U.S. imposes sanctions on Myanmar military leaders over Rohingya abuses
WASHINGTON (Reuters) – The United States announced sanctions on Tuesday against the Myanmar military’s Commander-in-Chief Min Aung Hlaing and other leaders it said were responsible for extrajudicial killings of Rohingya Muslims, barring them from entry to the United States.
The steps, which also covered Min Aung Hlaing’s deputy, Soe Win, and two other senior commanders and their families, are the strongest the United States has taken in response to massacres of minority Rohingyas in Myanmar, also known as Burma.
It identified the two others as Than Oo and Aung Aung, both brigadier generals.
“We remain concerned that the Burmese government has taken no actions to hold accountable those responsible for human rights violations and abuses, and there are continued reports of the Burmese military committing human rights violations and abuses throughout the country,” U.S. Secretary of State Mike Pompeo said in a statement.
Pompeo said a recent disclosure, first reported by Reuters in May, that Min Aung Hlaing ordered the release of soldiers convicted of extrajudicial killings at the village of Inn Din during the ethnic cleansing of Rohingya in 2017 was “one egregious example of the continued and severe lack of accountability for the military and its senior leadership.”
“The Commander-in-Chief released these criminals after only months in prison, while the journalists who told the world about the killings in Inn Din were jailed for more than 500 days,” Pompeo said.
The Inn Din massacre was uncovered by two Reuters reporters, Wa Lone and Kyaw Soe Oo, who spent more than 16 months behind bars on charges of obtaining state secrets. The two were released in an amnesty on May 6.
The U.S. announcement came on the first day of an international ministerial conference on religious freedom hosted by Pompeo at the State Department that was attended by Rohingya representatives.
“With this announcement, the United States is the first government to publicly take action with respect to the most senior leadership of the Burmese military,” said Pompeo, who has been a strong advocate of religious freedom.
“We designated these individuals based on credible information of these commanders involvement in gross violations of human rights,” he said.
A spokesman for the Myanmar military, Brigadier General Zaw Min Tun, said by phone the military had not ignored the accusations, citing internal probes. One army-led investigation in 2017 exonerated security forces of all accusations of atrocities. Another is ongoing.
“Right now we have an investigative committee … to conduct a detailed investigation,” he said. “They should value these facts.”
He said the soldiers had been lawfully released.
Myo Nyunt, a spokesman for the ruling National League for Democracy Party, condemned the decision to impose sanctions.
“This kind of action happened because they don’t understand the real situation of Myanmar,” he said. Myanmar’ leaders had not ignored human rights concerns, Myo Nyunt said.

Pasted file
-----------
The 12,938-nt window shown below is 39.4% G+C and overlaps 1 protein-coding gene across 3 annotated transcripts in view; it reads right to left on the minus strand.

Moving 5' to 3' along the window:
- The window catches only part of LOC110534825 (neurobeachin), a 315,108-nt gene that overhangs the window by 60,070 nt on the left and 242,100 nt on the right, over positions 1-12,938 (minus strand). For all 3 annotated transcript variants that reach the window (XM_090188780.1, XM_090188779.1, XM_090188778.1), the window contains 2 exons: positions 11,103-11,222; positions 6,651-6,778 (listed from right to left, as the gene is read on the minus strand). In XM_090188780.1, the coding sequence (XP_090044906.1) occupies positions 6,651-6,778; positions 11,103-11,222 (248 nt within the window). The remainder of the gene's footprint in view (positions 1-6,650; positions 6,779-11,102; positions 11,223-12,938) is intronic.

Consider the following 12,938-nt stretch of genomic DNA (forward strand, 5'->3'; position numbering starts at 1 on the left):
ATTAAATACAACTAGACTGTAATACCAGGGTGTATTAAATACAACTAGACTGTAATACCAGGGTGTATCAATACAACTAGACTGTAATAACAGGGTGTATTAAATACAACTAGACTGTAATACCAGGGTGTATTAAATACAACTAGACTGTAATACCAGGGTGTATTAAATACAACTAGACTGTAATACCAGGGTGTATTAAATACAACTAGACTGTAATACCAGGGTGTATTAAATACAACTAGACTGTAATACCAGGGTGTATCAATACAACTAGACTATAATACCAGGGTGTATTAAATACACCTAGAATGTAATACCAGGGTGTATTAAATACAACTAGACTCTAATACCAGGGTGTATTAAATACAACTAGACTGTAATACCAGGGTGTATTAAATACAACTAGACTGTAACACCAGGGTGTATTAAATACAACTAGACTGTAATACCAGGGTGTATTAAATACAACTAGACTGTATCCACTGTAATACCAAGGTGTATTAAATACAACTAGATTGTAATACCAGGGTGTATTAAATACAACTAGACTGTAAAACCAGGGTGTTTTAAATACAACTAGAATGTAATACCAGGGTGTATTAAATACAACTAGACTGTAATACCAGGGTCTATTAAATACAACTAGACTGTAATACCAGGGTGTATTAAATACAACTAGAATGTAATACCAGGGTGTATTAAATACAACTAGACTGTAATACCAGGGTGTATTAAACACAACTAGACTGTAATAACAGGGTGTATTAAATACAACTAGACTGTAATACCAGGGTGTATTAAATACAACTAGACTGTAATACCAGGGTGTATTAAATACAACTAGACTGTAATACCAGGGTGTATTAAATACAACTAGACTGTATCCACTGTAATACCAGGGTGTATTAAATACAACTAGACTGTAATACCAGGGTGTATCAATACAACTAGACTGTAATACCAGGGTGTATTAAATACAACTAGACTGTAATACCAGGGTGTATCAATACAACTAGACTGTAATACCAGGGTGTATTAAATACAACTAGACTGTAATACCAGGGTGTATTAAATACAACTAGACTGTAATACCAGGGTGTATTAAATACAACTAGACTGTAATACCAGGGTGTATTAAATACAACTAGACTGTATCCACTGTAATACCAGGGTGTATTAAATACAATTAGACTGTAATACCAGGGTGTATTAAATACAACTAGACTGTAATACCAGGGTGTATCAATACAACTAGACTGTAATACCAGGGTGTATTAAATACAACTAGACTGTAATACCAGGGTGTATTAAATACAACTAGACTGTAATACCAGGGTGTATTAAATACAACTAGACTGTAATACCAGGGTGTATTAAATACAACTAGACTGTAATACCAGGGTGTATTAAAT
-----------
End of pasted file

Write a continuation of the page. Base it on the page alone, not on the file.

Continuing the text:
A 2017 military crackdown in Myanmar drove more than 730,000 Rohingya Muslims to flee to neighbouring Bangladesh. U.N. investigators have said Myanmar’s operation included mass killings, gang rapes and widespread arson and was executed with “genocidal intent.”
The State Department has so far stopped short of calling the abuses genocide, referring instead to ethnic cleansing and a “well-planned and coordinated” campaign of mass killings, gang rapes and other atrocities.
“He (Pompeo) has not come to the point at which he has decided to make a further determination. Generally our policies are focused on changing behaviour, promoting accountability, and we have taken today’s actions with those goals in mind,” a senior State Department official told reporters, asking not to be identified.
The military in Myanmar, where Buddhism is the main religion, has denied accusations of ethnic cleansing and says its actions were part of a fight against terrorism.
A declaration of genocide by the U.S. government could require Washington to impose even stronger sanctions on Myanmar, a country where the United States has competed for influence with regional rival China.
The senior State Department official said Washington hoped the latest steps would strengthen the hand of the civilian government in Myanmar in its effort to amend the constitution to reduce military influence in politics.
“Our hope is that these actions … will help to further delegitimise the current military leadership, and can help the civilian government gain control of the military,” he said.
The Trump administration had thus far imposed sanctions on four military and police commanders and two army units involved in the abuses against the Rohingya and had been under pressure from the U.S. Congress to take tougher steps.
A United Nations investigator said this month Myanmar security forces and insurgents were committing human rights violations against civilians that may amount to fresh war crimes.
(Reporting by David Brunnstrom and Lesley Wroughton; Additional reporting by Shoon Naing; Editing by Dan Grebler and Sonya Hepinstall)